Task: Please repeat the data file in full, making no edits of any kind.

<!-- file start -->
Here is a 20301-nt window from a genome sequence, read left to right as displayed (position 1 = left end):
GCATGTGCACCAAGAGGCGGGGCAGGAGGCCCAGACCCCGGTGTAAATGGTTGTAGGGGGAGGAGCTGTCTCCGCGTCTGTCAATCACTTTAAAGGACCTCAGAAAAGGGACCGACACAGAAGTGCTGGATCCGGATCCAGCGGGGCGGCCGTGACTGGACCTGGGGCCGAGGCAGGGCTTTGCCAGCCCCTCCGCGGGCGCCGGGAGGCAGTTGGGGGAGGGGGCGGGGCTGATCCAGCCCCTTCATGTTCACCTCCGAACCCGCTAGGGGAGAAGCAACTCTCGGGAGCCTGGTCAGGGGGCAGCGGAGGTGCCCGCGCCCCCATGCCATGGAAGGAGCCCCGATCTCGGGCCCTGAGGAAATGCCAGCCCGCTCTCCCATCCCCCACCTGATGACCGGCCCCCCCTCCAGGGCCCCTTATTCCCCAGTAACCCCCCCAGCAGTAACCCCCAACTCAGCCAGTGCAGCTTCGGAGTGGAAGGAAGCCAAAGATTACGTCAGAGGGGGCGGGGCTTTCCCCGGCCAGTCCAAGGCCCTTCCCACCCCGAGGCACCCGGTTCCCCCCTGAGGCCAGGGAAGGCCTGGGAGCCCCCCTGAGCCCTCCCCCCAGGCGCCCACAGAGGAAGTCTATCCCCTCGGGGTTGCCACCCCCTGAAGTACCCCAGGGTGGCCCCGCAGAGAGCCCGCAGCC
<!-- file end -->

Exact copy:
Here is a 20301-nt window from a genome sequence, read left to right as displayed (position 1 = left end):
GCATGTGCACCAAGAGGCGGGGCAGGAGGCCCAGACCCCGGTGTAAATGGTTGTAGGGGGAGGAGCTGTCTCCGCGTCTGTCAATCACTTTAAAGGACCTCAGAAAAGGGACCGACACAGAAGTGCTGGATCCGGATCCAGCGGGGCGGCCGTGACTGGACCTGGGGCCGAGGCAGGGCTTTGCCAGCCCCTCCGCGGGCGCCGGGAGGCAGTTGGGGGAGGGGGCGGGGCTGATCCAGCCCCTTCATGTTCACCTCCGAACCCGCTAGGGGAGAAGCAACTCTCGGGAGCCTGGTCAGGGGGCAGCGGAGGTGCCCGCGCCCCCATGCCATGGAAGGAGCCCCGATCTCGGGCCCTGAGGAAATGCCAGCCCGCTCTCCCATCCCCCACCTGATGACCGGCCCCCCCTCCAGGGCCCCTTATTCCCCAGTAACCCCCCCAGCAGTAACCCCCAACTCAGCCAGTGCAGCTTCGGAGTGGAAGGAAGCCAAAGATTACGTCAGAGGGGGCGGGGCTTTCCCCGGCCAGTCCAAGGCCCTTCCCACCCCGAGGCACCCGGTTCCCCCCTGAGGCCAGGGAAGGCCTGGGAGCCCCCCTGAGCCCTCCCCCCAGGCGCCCACAGAGGAAGTCTATCCCCTCGGGGTTGCCACCCCCTGAAGTACCCCAGGGTGGCCCCGCAGAGAGCCCGCAGCC